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With US talks in limbo, Korean leaders hold surprise summit

SEOUL, South Korea (AP) — North Korean leader Kim Jong Un and South Korean President Moon Jae-in met Saturday for the second time in a month, exchanging a huge bear hug and broad smiles in a surprise summit at a border village to discuss Kim's potential meeting with President Donald Trump and ways to follow through on the peace initiatives of the rivals' earlier summit.

Following a whirlwind 24 hours that saw Trump cancel the highly anticipated June 12 meeting with Kim before saying it's potentially back on, the Korean leaders took matters into their own hands. Their quickly arranged meeting Saturday appears to highlight a sense of urgency on both sides of the world's most heavily armed border: Moon wants to secure a summit that he sees as the best way to ease animosity that had some fearing a war last year; Kim may see the sit-down with Trump as necessary to easing pressure from crushing sanctions and to winning security assurances in a region surrounded by enemies.

Kim, in a telling line from a dispatch issued by the North's state-run news service on Sunday, "expressed his fixed will on the historic (North Korea)-U.S. summit talks." The two Korean leaders agreed to "positively cooperate with each other as ever to improve (North Korea)-U.S. relations and establish (a) mechanism for permanent and durable peace."

They agreed to have their top officials meet again June 1 and to set up separate talks between their top generals. The meeting came hours after South Korea expressed relief over revived talks for a summit between Trump and Kim.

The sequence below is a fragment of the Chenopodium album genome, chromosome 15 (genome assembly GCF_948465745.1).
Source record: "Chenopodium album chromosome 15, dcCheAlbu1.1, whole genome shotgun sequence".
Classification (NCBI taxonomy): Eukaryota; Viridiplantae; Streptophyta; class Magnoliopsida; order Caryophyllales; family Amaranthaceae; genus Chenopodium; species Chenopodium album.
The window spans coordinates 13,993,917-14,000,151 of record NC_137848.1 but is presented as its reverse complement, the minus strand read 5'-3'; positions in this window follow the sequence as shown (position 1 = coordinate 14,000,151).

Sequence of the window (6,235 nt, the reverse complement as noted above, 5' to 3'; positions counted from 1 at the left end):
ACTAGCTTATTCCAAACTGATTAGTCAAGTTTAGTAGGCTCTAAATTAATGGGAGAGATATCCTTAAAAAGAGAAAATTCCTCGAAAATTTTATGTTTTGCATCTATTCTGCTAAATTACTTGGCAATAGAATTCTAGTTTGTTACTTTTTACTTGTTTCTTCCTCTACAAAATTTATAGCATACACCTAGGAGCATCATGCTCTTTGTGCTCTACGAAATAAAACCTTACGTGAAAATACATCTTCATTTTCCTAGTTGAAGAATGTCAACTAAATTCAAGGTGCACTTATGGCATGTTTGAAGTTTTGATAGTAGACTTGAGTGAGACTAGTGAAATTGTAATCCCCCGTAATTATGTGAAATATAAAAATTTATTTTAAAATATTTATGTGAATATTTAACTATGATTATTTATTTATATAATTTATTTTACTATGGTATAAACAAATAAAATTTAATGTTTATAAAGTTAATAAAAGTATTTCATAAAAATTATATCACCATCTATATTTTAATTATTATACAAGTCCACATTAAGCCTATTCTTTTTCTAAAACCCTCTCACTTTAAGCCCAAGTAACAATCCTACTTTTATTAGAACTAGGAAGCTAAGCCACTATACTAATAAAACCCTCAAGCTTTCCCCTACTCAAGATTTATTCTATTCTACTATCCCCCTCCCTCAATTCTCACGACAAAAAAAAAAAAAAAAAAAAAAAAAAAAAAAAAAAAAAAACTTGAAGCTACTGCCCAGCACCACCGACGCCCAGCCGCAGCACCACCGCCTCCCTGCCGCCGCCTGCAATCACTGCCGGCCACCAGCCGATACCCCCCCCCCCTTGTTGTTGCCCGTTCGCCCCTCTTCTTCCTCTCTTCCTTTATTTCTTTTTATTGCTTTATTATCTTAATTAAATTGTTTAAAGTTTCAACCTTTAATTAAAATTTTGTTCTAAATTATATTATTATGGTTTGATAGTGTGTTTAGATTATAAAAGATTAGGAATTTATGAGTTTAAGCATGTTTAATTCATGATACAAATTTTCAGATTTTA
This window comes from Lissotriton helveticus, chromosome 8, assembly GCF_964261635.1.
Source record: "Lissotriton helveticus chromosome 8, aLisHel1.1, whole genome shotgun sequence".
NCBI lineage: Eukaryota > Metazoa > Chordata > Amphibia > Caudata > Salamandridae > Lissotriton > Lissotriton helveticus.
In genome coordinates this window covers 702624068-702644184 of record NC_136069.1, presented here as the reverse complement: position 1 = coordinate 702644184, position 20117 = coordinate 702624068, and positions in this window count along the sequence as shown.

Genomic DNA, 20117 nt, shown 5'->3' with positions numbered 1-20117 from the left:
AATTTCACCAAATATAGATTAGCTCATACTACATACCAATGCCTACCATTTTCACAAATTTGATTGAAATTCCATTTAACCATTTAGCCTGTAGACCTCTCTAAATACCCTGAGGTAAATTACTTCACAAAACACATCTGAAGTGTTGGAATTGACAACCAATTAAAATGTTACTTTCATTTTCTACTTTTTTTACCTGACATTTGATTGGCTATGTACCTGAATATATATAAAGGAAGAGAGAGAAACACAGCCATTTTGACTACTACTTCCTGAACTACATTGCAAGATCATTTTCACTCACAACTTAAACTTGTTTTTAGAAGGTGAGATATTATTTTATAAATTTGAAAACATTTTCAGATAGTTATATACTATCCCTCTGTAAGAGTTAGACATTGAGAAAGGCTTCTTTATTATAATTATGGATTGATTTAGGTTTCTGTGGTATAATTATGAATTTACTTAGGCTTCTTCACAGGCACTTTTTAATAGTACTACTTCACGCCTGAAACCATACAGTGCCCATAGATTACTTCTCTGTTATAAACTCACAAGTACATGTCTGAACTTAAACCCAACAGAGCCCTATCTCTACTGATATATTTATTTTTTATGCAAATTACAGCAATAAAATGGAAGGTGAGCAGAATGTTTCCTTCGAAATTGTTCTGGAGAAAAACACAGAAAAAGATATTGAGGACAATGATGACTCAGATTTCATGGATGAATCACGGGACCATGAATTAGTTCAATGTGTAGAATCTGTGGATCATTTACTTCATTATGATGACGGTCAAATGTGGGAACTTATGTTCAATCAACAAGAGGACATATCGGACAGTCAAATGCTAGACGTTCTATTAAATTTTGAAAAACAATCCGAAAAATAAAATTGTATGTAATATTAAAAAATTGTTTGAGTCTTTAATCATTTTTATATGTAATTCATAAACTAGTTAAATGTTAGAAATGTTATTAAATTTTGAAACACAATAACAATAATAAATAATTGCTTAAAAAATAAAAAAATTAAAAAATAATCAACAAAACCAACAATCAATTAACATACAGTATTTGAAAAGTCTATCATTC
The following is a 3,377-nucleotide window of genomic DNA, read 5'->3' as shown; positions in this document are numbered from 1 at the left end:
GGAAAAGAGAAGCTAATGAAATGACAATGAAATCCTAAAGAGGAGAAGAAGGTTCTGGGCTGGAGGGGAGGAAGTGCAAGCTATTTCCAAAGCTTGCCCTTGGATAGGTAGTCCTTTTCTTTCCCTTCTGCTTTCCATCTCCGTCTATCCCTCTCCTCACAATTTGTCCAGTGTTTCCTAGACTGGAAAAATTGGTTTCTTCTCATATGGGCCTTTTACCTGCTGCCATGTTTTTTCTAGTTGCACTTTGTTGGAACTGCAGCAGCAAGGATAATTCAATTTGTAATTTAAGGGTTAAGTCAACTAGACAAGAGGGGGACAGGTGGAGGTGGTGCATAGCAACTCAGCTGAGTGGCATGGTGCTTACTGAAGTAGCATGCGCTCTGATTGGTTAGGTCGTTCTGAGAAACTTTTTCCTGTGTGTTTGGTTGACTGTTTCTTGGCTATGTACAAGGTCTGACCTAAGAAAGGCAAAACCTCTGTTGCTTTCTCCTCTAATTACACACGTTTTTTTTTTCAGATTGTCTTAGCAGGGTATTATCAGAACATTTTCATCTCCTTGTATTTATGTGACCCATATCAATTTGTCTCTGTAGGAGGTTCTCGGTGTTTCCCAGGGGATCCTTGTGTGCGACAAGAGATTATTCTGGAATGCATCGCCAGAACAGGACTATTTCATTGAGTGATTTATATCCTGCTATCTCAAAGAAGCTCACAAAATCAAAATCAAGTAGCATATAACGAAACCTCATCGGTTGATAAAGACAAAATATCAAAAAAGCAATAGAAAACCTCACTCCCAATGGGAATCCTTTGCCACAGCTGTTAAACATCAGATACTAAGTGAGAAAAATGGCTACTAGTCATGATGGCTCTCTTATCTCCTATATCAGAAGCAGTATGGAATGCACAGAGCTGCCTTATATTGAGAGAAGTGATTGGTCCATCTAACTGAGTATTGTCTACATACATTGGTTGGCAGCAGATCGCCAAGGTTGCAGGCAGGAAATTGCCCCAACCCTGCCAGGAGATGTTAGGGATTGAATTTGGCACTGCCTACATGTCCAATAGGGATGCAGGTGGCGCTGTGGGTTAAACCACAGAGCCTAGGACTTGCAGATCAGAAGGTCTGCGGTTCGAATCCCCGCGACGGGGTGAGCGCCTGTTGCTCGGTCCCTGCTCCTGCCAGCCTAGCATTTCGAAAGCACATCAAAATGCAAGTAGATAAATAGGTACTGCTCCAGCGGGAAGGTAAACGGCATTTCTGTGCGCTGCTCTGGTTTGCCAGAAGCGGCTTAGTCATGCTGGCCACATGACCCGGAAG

It remains unclear whether Kim will ever agree to fully abandon his nuclear arsenal in return, despite Moon's insistence that Kim can be persuaded to abandon his nuclear facilities, materials and bombs in a verifiable and irreversible way in exchange for credible security and economic guarantees.

Moon, who brokered the summit between Washington and Pyongyang, likely used Saturday's meeting to confirm Kim's willingness to enter nuclear negotiations with Trump and clarify what steps Kim has in mind in the process of denuclearization, said Hong Min, a senior analyst at Seoul's Korea Institute for National Unification.

"While Washington and Pyongyang have expressed their hopes for a summit through published statements, Moon has to step up as the mediator because the surest way to set the meeting in stone would be an official confirmation of intent between heads of states," Hong said.

South Korean presidential spokesman Yoon Young-chan said Moon will reveal details of his meeting with Kim on Sunday. U.S. officials have talked about a comprehensive one-shot deal in which North Korea fully eliminates its nukes first and receives rewards later. But Kim, through two summits with Chinese President Xi Jinping in March and May, has called for a phased and synchronized process in which every action he takes is met with a reciprocal reward from the United States.